Ethical vs. Legal Standards in Finance: What’s the Difference?
Ethical vs. legal standards: what’s the difference? Making decisions that are both ethical and respectful of laws is something that investment professionals around the world are constantly mindful of. Such decisions stem from knowledge of the legal system, having the interests of all parties at heart and an individual’s own professional judgment. Nonetheless, there exist situations where possible actions violate either professional ethics or the law. In this article, we will explore the differences between both and guide decision making in such scenarios.
Defining Ethical Standards
Ethics refers to the moral course of action that takes into account and strives to benefit all stakeholders in a given situation. Prior to making an ethical decision, an individual must be able to identify the possible unethical course of action and label it as such. Ethical conduct also involves striving to create the best outcomes for the investment professional, the client and the firm.
For example, an investment fund may explain the risks of investing in different asset classes prior to creating a portfolio or promising clients a certain expected return. While such a disclosure may dissuade some potential new clients, it will improve the firm’s long-term profitability since this action may reduce the chance of dissatisfied clients pursuing legal action against the firm. An investment firm is not necessarily obligated to make such a disclosure but may do so in a bid to be perceived as ethical.
Defining Legal Standards
Within the investment industry, defining legal standards is much easier than ethical standards. Acting legally means respecting the applicable bodies of law in the firm’s jurisdiction. For example, a company may be required to have accounting practices that adhere to the GAAP or IFRS standards.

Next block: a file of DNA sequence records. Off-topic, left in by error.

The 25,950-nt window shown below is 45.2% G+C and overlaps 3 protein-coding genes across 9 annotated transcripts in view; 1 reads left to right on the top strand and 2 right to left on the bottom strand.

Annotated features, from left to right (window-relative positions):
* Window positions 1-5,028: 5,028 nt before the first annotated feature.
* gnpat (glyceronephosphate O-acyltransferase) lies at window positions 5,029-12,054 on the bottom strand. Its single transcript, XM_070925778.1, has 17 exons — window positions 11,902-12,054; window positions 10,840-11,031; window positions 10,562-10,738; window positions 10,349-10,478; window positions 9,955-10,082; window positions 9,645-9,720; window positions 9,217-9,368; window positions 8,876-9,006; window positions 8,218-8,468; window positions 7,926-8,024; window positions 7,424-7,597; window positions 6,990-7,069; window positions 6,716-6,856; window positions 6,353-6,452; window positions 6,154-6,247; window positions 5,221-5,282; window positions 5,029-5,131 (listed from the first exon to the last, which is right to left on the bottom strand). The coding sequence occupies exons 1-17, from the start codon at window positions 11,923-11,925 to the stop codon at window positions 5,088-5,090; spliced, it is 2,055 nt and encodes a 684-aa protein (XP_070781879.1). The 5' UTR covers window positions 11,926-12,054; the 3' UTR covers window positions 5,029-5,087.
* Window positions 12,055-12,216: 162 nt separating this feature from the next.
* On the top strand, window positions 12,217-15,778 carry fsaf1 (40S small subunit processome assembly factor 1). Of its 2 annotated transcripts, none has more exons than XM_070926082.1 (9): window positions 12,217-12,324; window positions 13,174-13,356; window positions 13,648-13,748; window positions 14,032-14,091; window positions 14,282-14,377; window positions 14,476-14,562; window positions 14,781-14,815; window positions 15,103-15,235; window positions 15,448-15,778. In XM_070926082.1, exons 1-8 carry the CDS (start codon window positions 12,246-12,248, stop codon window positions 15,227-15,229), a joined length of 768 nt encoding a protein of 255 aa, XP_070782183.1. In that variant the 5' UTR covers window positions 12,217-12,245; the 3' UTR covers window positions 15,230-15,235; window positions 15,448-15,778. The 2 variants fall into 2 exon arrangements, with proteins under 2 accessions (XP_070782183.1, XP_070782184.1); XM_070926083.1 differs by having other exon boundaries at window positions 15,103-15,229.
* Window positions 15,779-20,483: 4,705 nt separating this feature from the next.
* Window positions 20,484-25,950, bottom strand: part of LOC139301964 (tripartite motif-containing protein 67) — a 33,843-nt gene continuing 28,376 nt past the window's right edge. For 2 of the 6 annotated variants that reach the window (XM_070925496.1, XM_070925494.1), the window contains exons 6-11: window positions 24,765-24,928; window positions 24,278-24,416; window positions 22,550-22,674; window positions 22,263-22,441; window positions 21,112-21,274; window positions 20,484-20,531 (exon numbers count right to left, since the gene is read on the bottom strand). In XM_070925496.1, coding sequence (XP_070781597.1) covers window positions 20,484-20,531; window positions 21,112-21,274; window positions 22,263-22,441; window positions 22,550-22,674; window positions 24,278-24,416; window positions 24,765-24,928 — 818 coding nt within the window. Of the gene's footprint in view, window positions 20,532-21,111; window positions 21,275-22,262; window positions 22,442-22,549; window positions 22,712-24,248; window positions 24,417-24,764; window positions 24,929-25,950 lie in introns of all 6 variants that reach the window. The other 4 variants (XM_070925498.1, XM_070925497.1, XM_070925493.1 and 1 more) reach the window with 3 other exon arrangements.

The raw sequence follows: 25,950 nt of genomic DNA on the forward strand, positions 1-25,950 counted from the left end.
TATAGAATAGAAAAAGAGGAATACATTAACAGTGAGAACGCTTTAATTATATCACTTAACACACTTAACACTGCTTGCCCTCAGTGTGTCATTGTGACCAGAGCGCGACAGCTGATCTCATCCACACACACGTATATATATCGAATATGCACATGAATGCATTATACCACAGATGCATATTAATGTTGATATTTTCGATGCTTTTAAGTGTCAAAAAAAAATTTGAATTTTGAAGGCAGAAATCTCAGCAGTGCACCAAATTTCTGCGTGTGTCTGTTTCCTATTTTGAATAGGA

Such laws have been put into place by regulators after considering all impacts that new legislation will have. Laws are usually reactive, meaning that they are implemented after major scandals and aim to remedy an unhealthy environment; such as the Sarbanes-Oxley Act. The best laws are proactive and aim to prevent scandals by requiring preventative, best-practice actions.
Ethical, but Illegal
Going back to ethical vs. legal standards dilemma, a decision can be ethical but violate certain laws. A common example of this is “whistleblowing,” or an individual’s disclosure of dishonest, corrupt or illegal activity. While it may be ethical to denounce such activity, doing so may violate organizational policies and thus be considered illegal.
When faced with a dilemma like this, an investment professional should consider the repercussions of his actions prior to acting. There may be alternative systems put into place to remedy such activity such as having internal discussions or using an anonymous tipping service. Point being, there are no set frameworks in place to guide an individual’s behavior in such situations. The investment professional will have to resort to his/her best judgment and follow the course of action that will bring the most benefit to clients, family, colleagues, employers, and market participants.
Unethical, but Legal
Conversely, a decision can adhere to certain bodies of law but be seen as unethical. For example, some countries do not have laws that prohibit trading while in the possession of insider knowledge. Thus, while it may be legal to trade under these circumstances, it is considered by many to be highly unethical.
Here again, an investment professional should consider the full repercussions of his/her actions. For instance, the professional may ask themselves why they are in possession of such information in the first place and take actions to avoid being in such situations again in the future. Alternatively, the professional may choose to ignore this information and continue trading as per normal.
When an investment professional finds themselves in a situation where the only obvious courses of action violate ethical or legal principles, they must assess the situation and consider new courses of action that don’t. More importantly, firms and individuals must constantly take proactive action to mitigate the likelihood of such situations arising.
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